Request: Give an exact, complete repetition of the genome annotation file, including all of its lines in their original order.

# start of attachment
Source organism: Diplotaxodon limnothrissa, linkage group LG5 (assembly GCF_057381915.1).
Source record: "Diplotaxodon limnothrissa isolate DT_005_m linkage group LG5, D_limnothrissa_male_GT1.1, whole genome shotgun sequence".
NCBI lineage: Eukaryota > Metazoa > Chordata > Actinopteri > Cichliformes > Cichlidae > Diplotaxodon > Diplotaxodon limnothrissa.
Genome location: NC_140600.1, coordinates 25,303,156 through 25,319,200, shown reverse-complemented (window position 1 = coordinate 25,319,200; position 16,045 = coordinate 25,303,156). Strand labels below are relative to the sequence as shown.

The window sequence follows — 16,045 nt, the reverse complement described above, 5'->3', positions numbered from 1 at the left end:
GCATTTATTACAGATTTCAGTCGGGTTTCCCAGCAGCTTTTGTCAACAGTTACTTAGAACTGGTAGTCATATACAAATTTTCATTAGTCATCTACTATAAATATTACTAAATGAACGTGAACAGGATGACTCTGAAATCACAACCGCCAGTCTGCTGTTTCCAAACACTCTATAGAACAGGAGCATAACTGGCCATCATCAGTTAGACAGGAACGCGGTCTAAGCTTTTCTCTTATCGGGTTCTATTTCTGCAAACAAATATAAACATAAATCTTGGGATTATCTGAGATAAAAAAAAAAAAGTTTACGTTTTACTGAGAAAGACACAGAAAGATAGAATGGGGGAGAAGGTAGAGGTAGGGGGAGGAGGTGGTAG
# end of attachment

Source organism: Diplotaxodon limnothrissa, linkage group LG5 (assembly GCF_057381915.1).
Source record: "Diplotaxodon limnothrissa isolate DT_005_m linkage group LG5, D_limnothrissa_male_GT1.1, whole genome shotgun sequence".
NCBI lineage: Eukaryota > Metazoa > Chordata > Actinopteri > Cichliformes > Cichlidae > Diplotaxodon > Diplotaxodon limnothrissa.
Genome location: NC_140600.1, coordinates 25,303,156 through 25,319,200, shown reverse-complemented (window position 1 = coordinate 25,319,200; position 16,045 = coordinate 25,303,156). Strand labels below are relative to the sequence as shown.

The window sequence follows — 16,045 nt, the reverse complement described above, 5'->3', positions numbered from 1 at the left end:
GCATTTATTACAGATTTCAGTCGGGTTTCCCAGCAGCTTTTGTCAACAGTTACTTAGAACTGGTAGTCATATACAAATTTTCATTAGTCATCTACTATAAATATTACTAAATGAACGTGAACAGGATGACTCTGAAATCACAACCGCCAGTCTGCTGTTTCCAAACACTCTATAGAACAGGAGCATAACTGGCCATCATCAGTTAGACAGGAACGCGGTCTAAGCTTTTCTCTTATCGGGTTCTATTTCTGCAAACAAATATAAACATAAATCTTGGGATTATCTGAGATAAAAAAAAAAAAGTTTACGTTTTACTGAGAAAGACACAGAAAGATAGAATGGGGGAGAAGGTAGAGGTAGGGGGAGGAGGTGGTAG